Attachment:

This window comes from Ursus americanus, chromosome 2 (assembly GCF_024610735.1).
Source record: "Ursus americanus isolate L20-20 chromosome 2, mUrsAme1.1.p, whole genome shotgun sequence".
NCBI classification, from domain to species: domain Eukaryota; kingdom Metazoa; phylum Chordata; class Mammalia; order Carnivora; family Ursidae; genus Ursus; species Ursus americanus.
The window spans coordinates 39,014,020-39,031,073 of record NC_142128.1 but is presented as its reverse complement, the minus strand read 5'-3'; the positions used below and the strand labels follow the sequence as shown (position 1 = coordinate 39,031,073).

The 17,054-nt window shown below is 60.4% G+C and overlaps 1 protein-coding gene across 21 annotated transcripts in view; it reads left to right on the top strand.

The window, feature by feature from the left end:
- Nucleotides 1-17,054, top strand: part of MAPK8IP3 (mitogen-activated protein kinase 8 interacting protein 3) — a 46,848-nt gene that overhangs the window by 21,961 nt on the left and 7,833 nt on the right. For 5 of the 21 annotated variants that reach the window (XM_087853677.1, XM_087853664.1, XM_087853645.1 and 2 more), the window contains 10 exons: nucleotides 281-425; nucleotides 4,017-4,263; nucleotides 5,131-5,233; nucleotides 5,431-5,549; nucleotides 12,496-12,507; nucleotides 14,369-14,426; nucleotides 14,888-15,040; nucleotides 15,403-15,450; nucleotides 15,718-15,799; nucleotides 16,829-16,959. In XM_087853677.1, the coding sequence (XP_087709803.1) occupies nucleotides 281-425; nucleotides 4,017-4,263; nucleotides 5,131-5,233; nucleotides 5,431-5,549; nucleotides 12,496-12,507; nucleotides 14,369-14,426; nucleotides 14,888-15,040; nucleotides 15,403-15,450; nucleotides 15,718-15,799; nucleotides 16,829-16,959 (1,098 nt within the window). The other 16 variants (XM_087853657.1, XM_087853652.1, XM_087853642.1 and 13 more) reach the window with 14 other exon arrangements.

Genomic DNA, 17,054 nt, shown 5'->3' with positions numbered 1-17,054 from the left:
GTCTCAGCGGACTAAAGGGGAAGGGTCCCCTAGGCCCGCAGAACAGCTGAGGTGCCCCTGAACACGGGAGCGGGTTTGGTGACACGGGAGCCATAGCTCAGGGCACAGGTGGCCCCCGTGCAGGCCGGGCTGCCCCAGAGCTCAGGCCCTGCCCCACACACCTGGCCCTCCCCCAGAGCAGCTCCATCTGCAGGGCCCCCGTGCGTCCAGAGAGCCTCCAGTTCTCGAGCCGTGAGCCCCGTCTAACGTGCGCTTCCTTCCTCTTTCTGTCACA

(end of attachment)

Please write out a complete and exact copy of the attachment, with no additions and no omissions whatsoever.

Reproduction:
This window comes from Ursus americanus, chromosome 2 (assembly GCF_024610735.1).
Source record: "Ursus americanus isolate L20-20 chromosome 2, mUrsAme1.1.p, whole genome shotgun sequence".
NCBI classification, from domain to species: domain Eukaryota; kingdom Metazoa; phylum Chordata; class Mammalia; order Carnivora; family Ursidae; genus Ursus; species Ursus americanus.
The window spans coordinates 39,014,020-39,031,073 of record NC_142128.1 but is presented as its reverse complement, the minus strand read 5'-3'; the positions used below and the strand labels follow the sequence as shown (position 1 = coordinate 39,031,073).

The 17,054-nt window shown below is 60.4% G+C and overlaps 1 protein-coding gene across 21 annotated transcripts in view; it reads left to right on the top strand.

The window, feature by feature from the left end:
- Nucleotides 1-17,054, top strand: part of MAPK8IP3 (mitogen-activated protein kinase 8 interacting protein 3) — a 46,848-nt gene that overhangs the window by 21,961 nt on the left and 7,833 nt on the right. For 5 of the 21 annotated variants that reach the window (XM_087853677.1, XM_087853664.1, XM_087853645.1 and 2 more), the window contains 10 exons: nucleotides 281-425; nucleotides 4,017-4,263; nucleotides 5,131-5,233; nucleotides 5,431-5,549; nucleotides 12,496-12,507; nucleotides 14,369-14,426; nucleotides 14,888-15,040; nucleotides 15,403-15,450; nucleotides 15,718-15,799; nucleotides 16,829-16,959. In XM_087853677.1, the coding sequence (XP_087709803.1) occupies nucleotides 281-425; nucleotides 4,017-4,263; nucleotides 5,131-5,233; nucleotides 5,431-5,549; nucleotides 12,496-12,507; nucleotides 14,369-14,426; nucleotides 14,888-15,040; nucleotides 15,403-15,450; nucleotides 15,718-15,799; nucleotides 16,829-16,959 (1,098 nt within the window). The other 16 variants (XM_087853657.1, XM_087853652.1, XM_087853642.1 and 13 more) reach the window with 14 other exon arrangements.

Genomic DNA, 17,054 nt, shown 5'->3' with positions numbered 1-17,054 from the left:
GTCTCAGCGGACTAAAGGGGAAGGGTCCCCTAGGCCCGCAGAACAGCTGAGGTGCCCCTGAACACGGGAGCGGGTTTGGTGACACGGGAGCCATAGCTCAGGGCACAGGTGGCCCCCGTGCAGGCCGGGCTGCCCCAGAGCTCAGGCCCTGCCCCACACACCTGGCCCTCCCCCAGAGCAGCTCCATCTGCAGGGCCCCCGTGCGTCCAGAGAGCCTCCAGTTCTCGAGCCGTGAGCCCCGTCTAACGTGCGCTTCCTTCCTCTTTCTGTCACA